AI beats drone world champion. The AI drone has defeated the human opponents and beat their best times by far. The AI could only be beaten under changing conditions.
Who flies faster: humans or artificial intelligence (AI)? A team from the University of Zurich (UZH) and Intel has developed an AI that can control drones. Among other things, she had to compete with the world champion in the drone race and in shows: AI beats world champion.
Swift is the name of the AI system. A AI system that the UZH team used to compete against the world’s best drone pilots: Alex Vanover, 2019 Drone Racing League Champion, Thomas Bitmatta, who became the MultiGP Drone Racing Champion in the same year, and Marvin Schaepper, three-time Swiss champion . At speeds of more than 100 km/h.
Thy flew a total of 25 races. The result was clear: Swift drone AI beats word champion challenger 15 times. The best time of the AI pilot was half a second below that of the best human pilot. The team describes the results in the journal Nature.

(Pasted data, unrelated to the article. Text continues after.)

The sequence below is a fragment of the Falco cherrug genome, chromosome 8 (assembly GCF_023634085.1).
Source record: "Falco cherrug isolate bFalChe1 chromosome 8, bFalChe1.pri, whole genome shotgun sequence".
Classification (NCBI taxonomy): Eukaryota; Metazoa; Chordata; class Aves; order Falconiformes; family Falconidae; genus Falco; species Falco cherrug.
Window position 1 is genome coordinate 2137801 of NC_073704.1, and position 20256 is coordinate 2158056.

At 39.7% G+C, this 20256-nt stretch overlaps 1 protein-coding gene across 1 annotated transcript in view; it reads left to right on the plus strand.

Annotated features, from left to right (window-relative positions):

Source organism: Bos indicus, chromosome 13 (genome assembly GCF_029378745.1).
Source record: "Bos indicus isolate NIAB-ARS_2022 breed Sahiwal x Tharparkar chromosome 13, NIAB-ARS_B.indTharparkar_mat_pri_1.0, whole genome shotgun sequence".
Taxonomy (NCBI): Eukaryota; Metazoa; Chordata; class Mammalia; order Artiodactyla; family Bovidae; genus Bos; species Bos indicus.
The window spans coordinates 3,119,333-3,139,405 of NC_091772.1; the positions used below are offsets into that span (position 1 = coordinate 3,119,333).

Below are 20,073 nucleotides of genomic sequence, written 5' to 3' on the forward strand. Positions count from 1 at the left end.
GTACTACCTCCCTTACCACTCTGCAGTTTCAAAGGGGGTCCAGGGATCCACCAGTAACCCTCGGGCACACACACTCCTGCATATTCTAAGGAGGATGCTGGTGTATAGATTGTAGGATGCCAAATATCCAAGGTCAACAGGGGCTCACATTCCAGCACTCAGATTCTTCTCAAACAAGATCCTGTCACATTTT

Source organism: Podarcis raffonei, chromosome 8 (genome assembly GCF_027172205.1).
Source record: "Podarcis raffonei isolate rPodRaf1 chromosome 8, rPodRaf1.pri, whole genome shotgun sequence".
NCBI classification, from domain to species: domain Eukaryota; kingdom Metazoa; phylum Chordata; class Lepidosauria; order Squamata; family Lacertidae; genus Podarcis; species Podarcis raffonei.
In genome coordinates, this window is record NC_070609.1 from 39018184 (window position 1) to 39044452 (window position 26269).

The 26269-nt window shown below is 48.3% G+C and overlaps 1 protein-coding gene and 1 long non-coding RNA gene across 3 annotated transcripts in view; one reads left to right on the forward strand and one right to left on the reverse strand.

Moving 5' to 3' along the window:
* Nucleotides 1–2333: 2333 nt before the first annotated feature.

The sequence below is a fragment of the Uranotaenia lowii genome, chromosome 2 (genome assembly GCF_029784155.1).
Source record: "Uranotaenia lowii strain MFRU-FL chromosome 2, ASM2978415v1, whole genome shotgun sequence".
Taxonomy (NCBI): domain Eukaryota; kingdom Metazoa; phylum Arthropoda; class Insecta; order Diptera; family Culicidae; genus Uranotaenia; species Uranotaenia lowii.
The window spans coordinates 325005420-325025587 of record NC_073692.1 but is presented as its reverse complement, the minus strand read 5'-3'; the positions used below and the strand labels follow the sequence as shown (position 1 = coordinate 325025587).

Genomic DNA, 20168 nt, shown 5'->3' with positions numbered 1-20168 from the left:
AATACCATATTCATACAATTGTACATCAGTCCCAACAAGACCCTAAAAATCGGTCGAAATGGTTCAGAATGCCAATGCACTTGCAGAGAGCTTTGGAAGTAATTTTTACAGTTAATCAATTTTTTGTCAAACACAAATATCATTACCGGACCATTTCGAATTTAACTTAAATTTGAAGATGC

AI beats world champion but humans are more adaptable
As long as the conditions stayed the way Swift had trained them, the AI system had the edge. However, if the conditions changed, for example if it was too bright, then people could adapt better to the changed situation.
In complex games like chess or Go, AI has long been superior to humans. “Physical sports are more challenging for AI because they are less predictable than board or video games , ” said Davide Scaramuzza , head of the robotics and cognition group at UZH.
However, the drone races were not an end in themselves: Swift is intended to pilot drones in research or disaster missions, for example, where speed is important. “Drones have limited battery capacity; they use most of their energy to stay aloft. If we fly faster, we increase their usefulness ,” said Scaramuzza. “In applications such as forest surveillance or space exploration, this is important to cover large areas in a short time. In the film industry, fast autonomous drones could be used to capture action scenes. Last but not least, a high flight speed can make a crucial difference in rescue operations – for example with drones that are sent into a burning building.